I recently rewatched the Burton/Schumacher Batman movies, and really wanted to write something about Batman Returns. It remains not only my favourite Batman movie to date, but also one of my favourite Christmas movies. That said, I didn’t want to review it in depth, but I couldn’t pass it over without considering some of the excellent things about it. As such, I’ve settled on a run down of my top five favourite things about Batman Returns. Enjoy!
Christmas in Gotham
There’s always something quite festive about Burton’s aesthetic, perhaps it’s the candy cane style stripes that he has a fondness for. Batman Returns injects that aesthetic into the most festive of periods. It is a darker version of Christmas than we often find on the big screen, but with the snow, the penguins, Christmas shopping and yes even the candy cane stripes, it is definitely festive. There is even something Christmasy about Shreck’s cat logo. If this isn’t one of your favourite Christmas movies there’s something wrong with you.
This has to be one of my top movies for quotability (along with Ghostbusters). There is so much gold here! My Hubster and I realised we were meant to be together the day we discovered we could communicate almost entirely through nerd movie quotes. I remember once he even text me the word “meow” and I knew exactly what he meant.
Mistletoe can be deadly if you eat it…
Danny Devito is great, sure, but his scenes are so often stolen by his army of penguins. Not only do the real penguins do a great job of being adorably penguiny (whilst being treated like gods on set!), but the animatronic and costumed people versions are insanely good and totally believable.
But the best thing about the penguins is the way they seem to have their own little society, along with The Penguin as their ruler. You can see it in a lot of their scenes but it is most apparent as they form the Penguins funeral procession. We often forget that there is a relatable side to Penguin. He may be a bad person, but deep down there’s also a tragedy and desperation to his story of abandonment and bitter revenge. Oddly it is the penguins and their sense of loss that gives The Penguin some humanity.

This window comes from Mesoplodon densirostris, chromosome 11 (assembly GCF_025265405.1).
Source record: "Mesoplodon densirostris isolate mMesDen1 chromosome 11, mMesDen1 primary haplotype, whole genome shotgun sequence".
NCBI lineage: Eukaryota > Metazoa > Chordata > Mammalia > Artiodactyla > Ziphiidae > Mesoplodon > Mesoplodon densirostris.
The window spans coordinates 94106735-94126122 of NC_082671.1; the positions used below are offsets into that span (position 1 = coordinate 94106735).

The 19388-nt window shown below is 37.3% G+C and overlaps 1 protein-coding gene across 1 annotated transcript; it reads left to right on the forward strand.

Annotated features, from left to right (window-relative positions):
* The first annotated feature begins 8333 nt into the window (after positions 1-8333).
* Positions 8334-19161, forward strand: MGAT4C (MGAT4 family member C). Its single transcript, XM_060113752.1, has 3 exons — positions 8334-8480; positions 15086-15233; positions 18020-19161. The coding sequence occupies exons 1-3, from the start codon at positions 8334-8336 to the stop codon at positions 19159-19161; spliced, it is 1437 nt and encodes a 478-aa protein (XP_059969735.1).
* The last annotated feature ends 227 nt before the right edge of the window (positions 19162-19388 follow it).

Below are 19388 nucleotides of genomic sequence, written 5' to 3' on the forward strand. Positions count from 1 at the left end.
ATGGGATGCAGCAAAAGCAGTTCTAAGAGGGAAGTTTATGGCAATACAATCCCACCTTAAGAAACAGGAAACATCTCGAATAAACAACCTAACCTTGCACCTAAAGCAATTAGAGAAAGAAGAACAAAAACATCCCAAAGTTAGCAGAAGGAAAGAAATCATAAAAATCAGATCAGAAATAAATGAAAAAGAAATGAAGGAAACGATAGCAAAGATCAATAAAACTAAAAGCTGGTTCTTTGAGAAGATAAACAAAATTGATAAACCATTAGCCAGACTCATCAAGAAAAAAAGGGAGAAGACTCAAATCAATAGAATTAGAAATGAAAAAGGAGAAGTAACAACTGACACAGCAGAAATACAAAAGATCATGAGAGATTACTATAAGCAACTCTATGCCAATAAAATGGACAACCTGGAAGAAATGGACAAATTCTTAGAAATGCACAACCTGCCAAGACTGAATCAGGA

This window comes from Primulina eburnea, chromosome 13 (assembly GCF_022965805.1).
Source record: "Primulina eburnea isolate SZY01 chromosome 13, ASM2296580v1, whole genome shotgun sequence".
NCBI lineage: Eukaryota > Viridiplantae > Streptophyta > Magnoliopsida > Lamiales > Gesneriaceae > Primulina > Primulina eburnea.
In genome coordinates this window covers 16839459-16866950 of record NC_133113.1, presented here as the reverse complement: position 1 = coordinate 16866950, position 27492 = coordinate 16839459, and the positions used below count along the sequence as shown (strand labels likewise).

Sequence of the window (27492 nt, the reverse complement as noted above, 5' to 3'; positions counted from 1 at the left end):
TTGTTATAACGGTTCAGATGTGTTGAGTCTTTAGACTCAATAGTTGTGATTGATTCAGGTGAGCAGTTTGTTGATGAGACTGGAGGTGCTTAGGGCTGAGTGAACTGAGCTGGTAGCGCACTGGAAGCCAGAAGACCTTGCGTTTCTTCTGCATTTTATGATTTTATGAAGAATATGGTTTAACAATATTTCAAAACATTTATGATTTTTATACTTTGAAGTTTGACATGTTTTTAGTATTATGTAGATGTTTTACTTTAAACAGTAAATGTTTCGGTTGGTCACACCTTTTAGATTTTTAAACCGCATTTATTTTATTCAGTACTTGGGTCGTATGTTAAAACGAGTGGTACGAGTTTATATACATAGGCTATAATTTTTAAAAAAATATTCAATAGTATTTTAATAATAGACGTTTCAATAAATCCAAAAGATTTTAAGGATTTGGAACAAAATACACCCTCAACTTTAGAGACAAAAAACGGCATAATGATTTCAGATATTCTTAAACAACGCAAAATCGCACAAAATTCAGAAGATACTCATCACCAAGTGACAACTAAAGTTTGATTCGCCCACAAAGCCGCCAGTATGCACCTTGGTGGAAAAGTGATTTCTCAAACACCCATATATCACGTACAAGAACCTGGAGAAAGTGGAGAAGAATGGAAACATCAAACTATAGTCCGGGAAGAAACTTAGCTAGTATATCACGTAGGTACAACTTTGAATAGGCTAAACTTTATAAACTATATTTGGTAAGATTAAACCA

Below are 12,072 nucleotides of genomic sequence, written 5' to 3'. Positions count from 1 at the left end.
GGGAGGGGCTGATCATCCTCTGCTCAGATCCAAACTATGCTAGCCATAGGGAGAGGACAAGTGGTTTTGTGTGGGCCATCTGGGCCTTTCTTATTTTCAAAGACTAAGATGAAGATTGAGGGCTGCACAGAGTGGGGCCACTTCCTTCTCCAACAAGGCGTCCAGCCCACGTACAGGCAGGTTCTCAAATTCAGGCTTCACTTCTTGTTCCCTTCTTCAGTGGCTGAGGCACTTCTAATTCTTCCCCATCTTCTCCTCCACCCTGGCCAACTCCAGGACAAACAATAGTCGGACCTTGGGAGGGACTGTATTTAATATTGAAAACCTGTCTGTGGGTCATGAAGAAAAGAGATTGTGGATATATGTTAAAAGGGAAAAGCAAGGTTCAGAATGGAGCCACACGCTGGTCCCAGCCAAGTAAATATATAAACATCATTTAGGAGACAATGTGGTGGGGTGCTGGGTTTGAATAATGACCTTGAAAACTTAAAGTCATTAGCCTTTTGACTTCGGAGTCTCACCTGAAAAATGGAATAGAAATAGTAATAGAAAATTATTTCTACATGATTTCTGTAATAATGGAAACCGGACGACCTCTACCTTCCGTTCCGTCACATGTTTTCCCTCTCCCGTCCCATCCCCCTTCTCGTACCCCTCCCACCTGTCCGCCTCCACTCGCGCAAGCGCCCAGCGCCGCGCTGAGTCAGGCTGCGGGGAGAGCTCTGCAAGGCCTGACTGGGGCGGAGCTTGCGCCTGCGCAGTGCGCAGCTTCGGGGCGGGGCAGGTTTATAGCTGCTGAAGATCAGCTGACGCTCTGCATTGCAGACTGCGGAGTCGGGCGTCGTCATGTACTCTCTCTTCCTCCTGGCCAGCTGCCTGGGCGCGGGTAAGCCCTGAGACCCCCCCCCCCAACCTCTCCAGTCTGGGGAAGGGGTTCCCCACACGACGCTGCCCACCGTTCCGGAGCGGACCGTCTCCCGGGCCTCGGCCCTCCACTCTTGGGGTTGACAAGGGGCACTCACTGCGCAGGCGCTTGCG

This is by far my favourite version of Catwoman. There is so much going on with her. For the early 90s and in a film not aimed at (as perceived at the time) a traditional female market, she is actually a pretty complex female character.
For a movie of the 90s with only one prominent female role, and based on a DC comic no less(!), Batman Returns portrays Catwoman/Selina Kyle as smart if meek, but then damaged, vengeful woman, and strong throughout. She goes from Suzy Homemaker wanna be to a crazed criminal – she has snapped because of the actions of a man. When I was younger and saw this, I was thrilled by her, I loved that she was taking control and fighting back against the man and the system he represented. She was a fantastic role model, and the image of her standing in front of her sign that once read “hello there” blew my pre-teen mind.
Then there’s the costuming. How many films have we ladies grown up with where the woman gets a makeover, or Molly Ringwald style makes her own “awesome” new outfit (for the record I hate the end result dress at the end of Pretty In Pink). I love that this is turned on it’s head and instead we have this woman create something that is about what she feels on the inside and how she wants herself to be viewed (similarly to my post on Emma Frost). Sure it’s sexy, and cannot help but be eye candy, but the over all sense is that she is dressing for herself, not for others and I love that.
But what is really interesting is her connection with Batman/Bruce Wayne. The little intertwining dance their dual characters go through – culminating in that scene under the mistletoe where they both realise the truth. They have never understood another person more in either of their lives, because deep down (especially with all those bats in his belfry – ha!), they are both insane on some level!
And yet there is no fairytale ending, they don’t live happily ever after because really, they aren’t the same at all, and he’ll never understand that. An amazing insight into their relationship and Catwoman in this film in general can be found over at Confused Gender – Batman Returns and Fairytale Feminism). It’s this lack of fairytale ending that drives home the point of Catwoman as her own character with her own agency. She’s not just a trope, and she isn’t going to be saved by the hero where 99% of all other heroines are (I think you’ll find all your problems can be solved with my penis!). Instead of ending up with guy as you might expect, she throws him over for what she has set her heart on – even if that is murderous revenge.
I love her insanity, her vengeance, her strength. I love that she and Bruce don’t end up happily ever after. And I love that she still has one life left (and she’s saving that for next Christmas).
This character is, perhaps unintentionally, amusing. Every time I watch the film he makes me chuckle, because the actor does such a fabulous job of being Christopher Walken-ish. I love the fact that he is called Chip – I presume this to be a reference to his being a chip off the old block. I love that he is essentially Bruce Wayne – another heir of corporate fortune.
But what really intrigues me is what happens next. Where is Chip now? If the death of Thomas and Martha Wayne created Batman of Bruce Wayne, what will the death of Max Shreck do to Chip?